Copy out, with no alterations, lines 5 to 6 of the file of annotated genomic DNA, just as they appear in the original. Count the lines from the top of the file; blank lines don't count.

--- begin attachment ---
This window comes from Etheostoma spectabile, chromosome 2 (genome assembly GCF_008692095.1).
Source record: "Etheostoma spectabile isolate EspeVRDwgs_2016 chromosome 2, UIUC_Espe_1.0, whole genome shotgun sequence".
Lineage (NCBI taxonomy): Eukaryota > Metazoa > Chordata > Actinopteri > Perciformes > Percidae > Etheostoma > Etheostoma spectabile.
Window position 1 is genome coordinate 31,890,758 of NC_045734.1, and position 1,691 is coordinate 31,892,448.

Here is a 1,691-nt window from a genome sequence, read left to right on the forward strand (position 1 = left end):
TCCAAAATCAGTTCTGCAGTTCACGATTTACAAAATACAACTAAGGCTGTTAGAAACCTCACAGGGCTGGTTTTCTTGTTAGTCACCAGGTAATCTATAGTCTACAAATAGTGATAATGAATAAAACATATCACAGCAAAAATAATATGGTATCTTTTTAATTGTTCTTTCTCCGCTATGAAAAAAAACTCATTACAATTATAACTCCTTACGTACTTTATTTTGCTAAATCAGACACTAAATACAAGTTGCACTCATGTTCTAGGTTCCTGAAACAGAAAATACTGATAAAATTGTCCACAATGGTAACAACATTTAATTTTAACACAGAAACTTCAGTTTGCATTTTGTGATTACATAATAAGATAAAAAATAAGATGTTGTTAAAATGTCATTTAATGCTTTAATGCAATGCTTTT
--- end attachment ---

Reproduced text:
Here is a 1,691-nt window from a genome sequence, read left to right on the forward strand (position 1 = left end):
TCCAAAATCAGTTCTGCAGTTCACGATTTACAAAATACAACTAAGGCTGTTAGAAACCTCACAGGGCTGGTTTTCTTGTTAGTCACCAGGTAATCTATAGTCTACAAATAGTGATAATGAATAAAACATATCACAGCAAAAATAATATGGTATCTTTTTAATTGTTCTTTCTCCGCTATGAAAAAAAACTCATTACAATTATAACTCCTTACGTACTTTATTTTGCTAAATCAGACACTAAATACAAGTTGCACTCATGTTCTAGGTTCCTGAAACAGAAAATACTGATAAAATTGTCCACAATGGTAACAACATTTAATTTTAACACAGAAACTTCAGTTTGCATTTTGTGATTACATAATAAGATAAAAAATAAGATGTTGTTAAAATGTCATTTAATGCTTTAATGCAATGCTTTT